Why Do Dogs Get Epilepsy?
Epilepsy is the general term for a disorder found in dogs (as well as humans and other animals) that results in seizures. The seizures are involuntary spasms of the skeletal muscles that can cause complete loss of control and sometimes unconsciousness. If they occur repeatedly and have no obvious cause, the condition is called “idiopathic epilepsy“.
This can be frightening for a dog owner. Fortunately, medical advances in understanding and treating human epilepsy have proved useful in veterinary medicine as well. We have a much better understanding of the causes of epilepsy and its treatment.
Seizures are the result of erratic electrical activity in the brain. They vary greatly in seriousness, length, and frequency, but are generally caused by either a genetic condition or a trauma to the brain. Some traumas may involve immediate physical injuries (like a blow to the head), while others result from temporary chemical imbalances due to low blood sugar or poisoning. (Chocolate, pesticides, and lead are common culprits.)
Less common, though still worthy of concern, are seizures caused by previously unknown food allergies or psychological factors. These could be implicated if a seizure immediately follows a sudden change in diet or a period of great stress.
Although most non-inherited cases of epilepsy are temporary, there are some cases of chronic, long-term seizures unrelated to genetics. “Idiopathic” simply means “without an obvious physical cause,” so chronic (but not idiopathic) epilepsy can arise from such factors as scar tissue that developed around old injuries, chronic thyroid or calcium imbalance, brain tumors, parasites, and many diseases, including distemper and encephalitis.
These are all very serious concerns, and the dog should be examined by a vet as soon as possible. Non-hereditary causes are most likely in dogs that experience their first seizure after age 5. They are also slightly more common in male dogs.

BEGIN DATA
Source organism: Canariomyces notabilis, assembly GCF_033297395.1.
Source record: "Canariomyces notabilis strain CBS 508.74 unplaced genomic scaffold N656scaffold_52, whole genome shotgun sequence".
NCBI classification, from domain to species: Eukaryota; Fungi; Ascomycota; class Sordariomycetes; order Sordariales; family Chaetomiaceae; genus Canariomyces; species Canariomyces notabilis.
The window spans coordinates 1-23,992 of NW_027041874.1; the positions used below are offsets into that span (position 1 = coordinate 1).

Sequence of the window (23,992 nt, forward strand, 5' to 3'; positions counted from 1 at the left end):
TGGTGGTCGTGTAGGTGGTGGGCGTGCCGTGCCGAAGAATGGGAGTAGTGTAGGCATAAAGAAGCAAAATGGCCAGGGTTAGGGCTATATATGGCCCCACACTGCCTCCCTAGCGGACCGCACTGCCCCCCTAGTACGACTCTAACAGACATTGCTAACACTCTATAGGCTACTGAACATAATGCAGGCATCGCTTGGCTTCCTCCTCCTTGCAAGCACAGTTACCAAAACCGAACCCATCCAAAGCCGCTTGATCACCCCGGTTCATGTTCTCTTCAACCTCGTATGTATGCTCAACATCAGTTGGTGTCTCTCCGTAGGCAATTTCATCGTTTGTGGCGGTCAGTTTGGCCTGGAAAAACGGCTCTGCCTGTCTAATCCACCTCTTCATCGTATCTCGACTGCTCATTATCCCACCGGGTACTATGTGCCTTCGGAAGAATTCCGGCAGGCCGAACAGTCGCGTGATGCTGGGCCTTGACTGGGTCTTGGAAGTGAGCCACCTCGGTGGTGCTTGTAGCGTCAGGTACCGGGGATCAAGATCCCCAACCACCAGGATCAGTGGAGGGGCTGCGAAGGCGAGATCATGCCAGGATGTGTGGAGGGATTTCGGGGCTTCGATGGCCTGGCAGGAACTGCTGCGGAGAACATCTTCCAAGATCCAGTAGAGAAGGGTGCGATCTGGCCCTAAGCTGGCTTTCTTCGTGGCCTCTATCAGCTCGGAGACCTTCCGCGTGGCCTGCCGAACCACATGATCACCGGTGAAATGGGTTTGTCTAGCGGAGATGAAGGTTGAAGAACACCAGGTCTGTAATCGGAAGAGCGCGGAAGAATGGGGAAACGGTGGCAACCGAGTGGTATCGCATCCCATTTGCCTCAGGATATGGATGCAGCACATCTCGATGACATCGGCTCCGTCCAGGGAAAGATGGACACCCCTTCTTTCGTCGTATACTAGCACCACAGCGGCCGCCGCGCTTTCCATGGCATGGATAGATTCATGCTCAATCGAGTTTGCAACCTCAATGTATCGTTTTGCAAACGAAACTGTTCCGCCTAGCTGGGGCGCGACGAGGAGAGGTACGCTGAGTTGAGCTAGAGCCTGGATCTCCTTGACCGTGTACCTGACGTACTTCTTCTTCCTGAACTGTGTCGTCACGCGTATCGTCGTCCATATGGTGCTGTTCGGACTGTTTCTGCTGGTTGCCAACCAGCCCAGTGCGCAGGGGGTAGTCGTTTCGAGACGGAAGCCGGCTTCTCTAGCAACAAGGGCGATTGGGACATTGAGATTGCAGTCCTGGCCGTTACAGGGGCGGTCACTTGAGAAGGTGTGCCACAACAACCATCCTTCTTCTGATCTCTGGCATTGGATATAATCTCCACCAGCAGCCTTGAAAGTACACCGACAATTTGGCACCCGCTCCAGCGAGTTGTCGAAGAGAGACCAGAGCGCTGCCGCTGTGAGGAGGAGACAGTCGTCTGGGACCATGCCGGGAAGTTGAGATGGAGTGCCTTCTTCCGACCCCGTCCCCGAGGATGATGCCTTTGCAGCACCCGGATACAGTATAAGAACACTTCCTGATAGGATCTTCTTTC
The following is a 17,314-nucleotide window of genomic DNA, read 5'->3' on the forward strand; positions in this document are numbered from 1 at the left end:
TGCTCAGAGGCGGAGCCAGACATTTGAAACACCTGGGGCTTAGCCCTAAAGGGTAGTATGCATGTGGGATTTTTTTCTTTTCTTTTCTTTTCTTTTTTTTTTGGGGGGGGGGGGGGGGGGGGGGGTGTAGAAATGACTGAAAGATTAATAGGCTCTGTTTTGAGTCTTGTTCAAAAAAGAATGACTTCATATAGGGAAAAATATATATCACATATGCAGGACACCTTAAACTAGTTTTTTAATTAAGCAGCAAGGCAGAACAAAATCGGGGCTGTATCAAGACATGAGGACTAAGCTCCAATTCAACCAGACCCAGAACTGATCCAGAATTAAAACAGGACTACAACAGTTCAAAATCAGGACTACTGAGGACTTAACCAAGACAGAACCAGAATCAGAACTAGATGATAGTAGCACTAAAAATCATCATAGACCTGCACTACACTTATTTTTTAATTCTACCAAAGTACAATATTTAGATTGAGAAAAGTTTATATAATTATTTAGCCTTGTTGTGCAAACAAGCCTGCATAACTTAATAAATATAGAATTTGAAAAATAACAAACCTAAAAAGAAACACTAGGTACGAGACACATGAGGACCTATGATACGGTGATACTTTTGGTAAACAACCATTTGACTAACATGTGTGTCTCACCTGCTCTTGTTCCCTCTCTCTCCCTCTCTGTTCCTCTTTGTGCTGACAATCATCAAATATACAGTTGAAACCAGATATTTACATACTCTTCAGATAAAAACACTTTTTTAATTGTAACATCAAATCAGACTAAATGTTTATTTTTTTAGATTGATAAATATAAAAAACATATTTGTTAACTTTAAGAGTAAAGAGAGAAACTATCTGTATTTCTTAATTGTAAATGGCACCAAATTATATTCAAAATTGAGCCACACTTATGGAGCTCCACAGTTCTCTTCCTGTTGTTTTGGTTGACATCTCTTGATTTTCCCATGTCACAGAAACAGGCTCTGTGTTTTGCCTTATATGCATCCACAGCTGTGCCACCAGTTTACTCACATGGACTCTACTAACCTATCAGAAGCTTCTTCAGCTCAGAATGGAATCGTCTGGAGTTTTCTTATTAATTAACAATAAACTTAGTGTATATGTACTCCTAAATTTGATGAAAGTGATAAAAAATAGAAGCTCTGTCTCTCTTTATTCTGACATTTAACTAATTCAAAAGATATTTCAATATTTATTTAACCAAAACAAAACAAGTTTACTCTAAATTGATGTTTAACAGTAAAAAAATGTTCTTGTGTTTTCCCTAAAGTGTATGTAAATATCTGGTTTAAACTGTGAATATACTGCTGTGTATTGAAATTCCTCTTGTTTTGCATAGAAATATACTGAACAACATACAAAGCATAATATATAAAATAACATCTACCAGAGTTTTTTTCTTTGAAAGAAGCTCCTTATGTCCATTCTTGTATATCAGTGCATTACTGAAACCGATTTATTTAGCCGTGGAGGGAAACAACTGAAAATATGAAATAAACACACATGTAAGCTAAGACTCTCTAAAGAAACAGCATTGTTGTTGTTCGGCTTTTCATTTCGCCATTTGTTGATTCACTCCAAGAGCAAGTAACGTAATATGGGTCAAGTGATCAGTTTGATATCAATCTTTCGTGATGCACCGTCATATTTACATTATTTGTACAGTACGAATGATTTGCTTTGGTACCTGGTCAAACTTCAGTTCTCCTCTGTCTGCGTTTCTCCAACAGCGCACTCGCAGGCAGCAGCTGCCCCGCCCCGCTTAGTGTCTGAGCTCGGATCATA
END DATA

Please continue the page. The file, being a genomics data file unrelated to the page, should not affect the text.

Hereditary seizures account for 80% of all cases of canine epilepsy. This type of epilepsy is an inherited genetic condition that can’t be cured. It can, however, be managed. Idiopathic epilepsy is usually the diagnosis for dogs between 6 months and 5 years who have had more than one incident within the week in which the seizures first appeared.
Epilepsies of this sort are slightly more common in female dogs, and especially prevalent in certain breeds. Because breed standards are so exacting, purebred dogs of a particular type will often share many of the same genetic characteristics, including (in some breeds) hereditary diseases like epilepsy.
Unfortunately, epilepsy turns up in several of the most popular and recognizable dog breeds, including Dachshunds, Poodles, Beagles, Collies, and Dalmatians, as well as Labrador and Golden Retrievers. Other dog breeds with a high risk of idiopathic epilepsy are Boxers, Cocker Spaniels, Irish Setters, German Shepherds, Belgian Tervurens, Keeshonds, Schnauzers, and St. Bernards.
The potential for epilepsy should be considered when you look for a new dog, but it shouldn’t discourage a prospective owner from choosing an attractive breed. Medication and therapy have made it possible for epileptic dogs to live a full and happy life.
Canine Epilepsy: An Owner's Guide to Understanding & Living with Canine Seizures
This guide will help you and your canine companion deal with canine epilepsy. You'll learn how to detect symptoms of an upcoming seizure, treat during and after a seizure, and prevent future seizures.
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